Industry Issues

Industry Issues pulls together some of the most interesting and important themes in the strata industry over the past few months.

Light Electric Vehicles

Light electric vehicles (LEVs) are battery powered vehicles that differ from traditional electric vehicles (EVs), in that they are designed to travel relatively short distances. LEVs such as e-bikes and e-scooters can offer an eco-friendly, convenient, and low-cost option for transportation, due to their portability, weight, energy density and longevity.

However, the benefits associated with LEVs are counterbalanced by their associated risks, most notably their vulnerability to fire related incidents. In fact, LEVs are considered by fire safety experts to pose a higher risk to emergency responders than passenger EVs.

The low barriers to ownership, ease of battery abuse (including everything from direct physical damage, overcharging, sun exposure) and portability to harder to access areas lend to higher chances for battery fire incidents, especially when compared to incidents strictly involving electric vehicles.

This has led to e-scooters being banned globally from such places as the London transport network, and a significant number of buildings in New York City.

In a strata community, where people live close to one another, it is of no surprise that the consequences of a battery fire can be devastating. A growing number of recent incidents in strata have led both residents and governments to examine the impact of LEVs, and consider both additional safety measures and outright bans for apartment buildings.

Through its specially formed Electric Vehicles taskforce, SCA is exploring this issue in depth with a view to provide guidance to members, government, owners and the general public on the topic.


Valuations are an important process that is often overlooked in the world of strata. Valuations are imperative to ensuring that strata properties are appropriately insured, compliant with jurisdictional legislation, and can have a significant impact on sales, financing, and strata land taxes.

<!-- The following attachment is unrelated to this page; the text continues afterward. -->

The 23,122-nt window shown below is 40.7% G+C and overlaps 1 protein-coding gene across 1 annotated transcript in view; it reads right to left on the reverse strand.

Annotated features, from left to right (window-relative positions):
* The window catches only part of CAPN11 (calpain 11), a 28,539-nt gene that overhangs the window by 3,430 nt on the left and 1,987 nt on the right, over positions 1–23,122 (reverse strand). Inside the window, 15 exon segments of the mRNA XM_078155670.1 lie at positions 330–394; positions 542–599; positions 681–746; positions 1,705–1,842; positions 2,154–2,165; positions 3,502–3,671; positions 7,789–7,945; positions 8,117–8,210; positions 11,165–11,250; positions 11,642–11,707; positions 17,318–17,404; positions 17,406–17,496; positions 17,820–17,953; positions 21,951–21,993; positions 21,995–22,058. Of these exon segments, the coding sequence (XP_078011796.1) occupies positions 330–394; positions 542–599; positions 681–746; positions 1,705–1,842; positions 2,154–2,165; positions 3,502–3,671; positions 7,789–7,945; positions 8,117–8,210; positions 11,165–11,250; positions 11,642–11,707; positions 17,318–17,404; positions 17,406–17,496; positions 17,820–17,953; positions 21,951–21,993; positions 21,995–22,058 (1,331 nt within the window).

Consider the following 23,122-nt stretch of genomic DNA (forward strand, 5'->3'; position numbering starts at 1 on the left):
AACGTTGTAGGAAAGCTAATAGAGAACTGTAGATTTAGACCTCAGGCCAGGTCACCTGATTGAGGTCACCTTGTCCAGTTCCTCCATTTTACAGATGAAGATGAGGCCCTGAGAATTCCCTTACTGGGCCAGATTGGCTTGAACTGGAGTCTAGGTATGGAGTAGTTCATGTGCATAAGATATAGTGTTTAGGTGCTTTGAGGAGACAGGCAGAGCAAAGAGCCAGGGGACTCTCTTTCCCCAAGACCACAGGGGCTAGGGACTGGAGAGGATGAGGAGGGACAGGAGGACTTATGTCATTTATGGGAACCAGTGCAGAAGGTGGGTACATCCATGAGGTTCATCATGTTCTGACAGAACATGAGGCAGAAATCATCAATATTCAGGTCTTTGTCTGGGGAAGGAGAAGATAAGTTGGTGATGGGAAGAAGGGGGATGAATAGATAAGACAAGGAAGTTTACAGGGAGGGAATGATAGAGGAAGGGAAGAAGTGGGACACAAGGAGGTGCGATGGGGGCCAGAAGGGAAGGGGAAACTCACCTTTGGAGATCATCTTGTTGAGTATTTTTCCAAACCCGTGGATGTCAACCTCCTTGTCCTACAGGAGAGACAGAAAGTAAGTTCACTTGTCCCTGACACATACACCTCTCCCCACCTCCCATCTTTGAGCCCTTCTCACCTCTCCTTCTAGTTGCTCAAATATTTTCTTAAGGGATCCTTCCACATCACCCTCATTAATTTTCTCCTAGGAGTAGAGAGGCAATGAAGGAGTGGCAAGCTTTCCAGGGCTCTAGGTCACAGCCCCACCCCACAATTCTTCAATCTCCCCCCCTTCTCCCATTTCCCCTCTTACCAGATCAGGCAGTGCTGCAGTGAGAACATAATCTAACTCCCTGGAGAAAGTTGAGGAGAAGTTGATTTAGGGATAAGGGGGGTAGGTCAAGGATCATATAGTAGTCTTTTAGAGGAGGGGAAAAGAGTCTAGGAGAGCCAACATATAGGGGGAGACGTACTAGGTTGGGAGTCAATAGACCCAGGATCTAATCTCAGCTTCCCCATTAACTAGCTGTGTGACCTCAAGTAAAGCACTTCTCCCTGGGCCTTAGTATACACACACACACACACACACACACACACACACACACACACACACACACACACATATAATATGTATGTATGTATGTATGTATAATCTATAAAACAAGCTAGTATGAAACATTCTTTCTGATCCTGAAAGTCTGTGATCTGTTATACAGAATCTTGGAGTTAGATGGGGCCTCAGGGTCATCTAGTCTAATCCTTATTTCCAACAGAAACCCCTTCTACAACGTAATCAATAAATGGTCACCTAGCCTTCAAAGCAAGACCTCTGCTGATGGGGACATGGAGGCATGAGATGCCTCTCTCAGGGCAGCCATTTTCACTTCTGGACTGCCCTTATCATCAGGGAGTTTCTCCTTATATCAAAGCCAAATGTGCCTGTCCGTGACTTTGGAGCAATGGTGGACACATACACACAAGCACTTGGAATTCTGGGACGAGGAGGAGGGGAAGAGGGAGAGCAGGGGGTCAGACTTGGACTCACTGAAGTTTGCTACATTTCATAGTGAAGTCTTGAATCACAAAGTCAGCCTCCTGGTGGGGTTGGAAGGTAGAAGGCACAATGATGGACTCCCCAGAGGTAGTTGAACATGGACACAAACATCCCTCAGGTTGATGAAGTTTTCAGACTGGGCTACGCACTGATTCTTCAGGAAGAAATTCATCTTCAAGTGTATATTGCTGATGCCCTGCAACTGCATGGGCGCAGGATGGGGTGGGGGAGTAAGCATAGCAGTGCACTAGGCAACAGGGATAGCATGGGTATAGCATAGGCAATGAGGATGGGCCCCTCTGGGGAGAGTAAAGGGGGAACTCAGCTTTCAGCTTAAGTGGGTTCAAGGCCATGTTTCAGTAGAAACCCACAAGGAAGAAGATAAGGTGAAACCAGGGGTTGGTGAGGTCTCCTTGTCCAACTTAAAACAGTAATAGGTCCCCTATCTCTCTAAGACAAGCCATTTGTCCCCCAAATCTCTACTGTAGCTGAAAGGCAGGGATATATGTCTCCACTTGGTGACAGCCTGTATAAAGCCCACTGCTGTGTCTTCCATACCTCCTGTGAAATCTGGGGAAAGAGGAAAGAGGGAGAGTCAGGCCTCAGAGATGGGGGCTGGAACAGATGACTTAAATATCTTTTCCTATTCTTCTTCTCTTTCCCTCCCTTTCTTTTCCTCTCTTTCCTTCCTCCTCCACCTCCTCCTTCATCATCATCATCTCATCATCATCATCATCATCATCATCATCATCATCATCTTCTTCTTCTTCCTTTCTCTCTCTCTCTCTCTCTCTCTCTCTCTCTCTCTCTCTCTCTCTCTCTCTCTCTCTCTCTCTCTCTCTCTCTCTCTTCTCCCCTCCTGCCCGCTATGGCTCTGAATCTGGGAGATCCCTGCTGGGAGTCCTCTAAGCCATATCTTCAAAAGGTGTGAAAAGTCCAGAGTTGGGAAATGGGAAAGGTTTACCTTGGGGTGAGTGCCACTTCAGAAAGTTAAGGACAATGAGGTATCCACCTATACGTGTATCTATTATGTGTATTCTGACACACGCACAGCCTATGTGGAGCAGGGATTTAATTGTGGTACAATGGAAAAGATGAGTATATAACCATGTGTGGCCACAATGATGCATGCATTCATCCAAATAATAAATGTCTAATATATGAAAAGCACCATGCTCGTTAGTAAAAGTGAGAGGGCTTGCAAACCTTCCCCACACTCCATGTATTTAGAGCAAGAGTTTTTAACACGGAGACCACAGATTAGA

Strata managers are an integral part of the valuation process, and act as a facilitator for schemes to ensure that they are correctly valued, and that their risk is minimised. Worryingly however, low-quality strata valuations have recently emerged as a concerning issue for industry, with more and more insurers becoming concerned with the lack of detailed valuations being prepared in the market.

The potential implications of inaccurate valuations (of both overvaluations or undervaluations) can be significant, and have the potential to cause a cascade of severe outcomes for strata residents and owners.

If a strata property is overvalued, this may result in a property owner being subject to higher than necessary costs, including higher insurance premiums (to ensure adequate replacement value coverage) and increased land taxes.

If a strata property is undervalued, strata owners will likely not have adequate insurance coverage for the replacement value of the property, and in the event of a significant incident, strata owners could be left underinsured and hung out to dry.

Stakeholders including regulators, industry associations, and professional valuers must consider how the valuation process can be improved, to ensure the accuracy and reliability of strata valuations moving forward.

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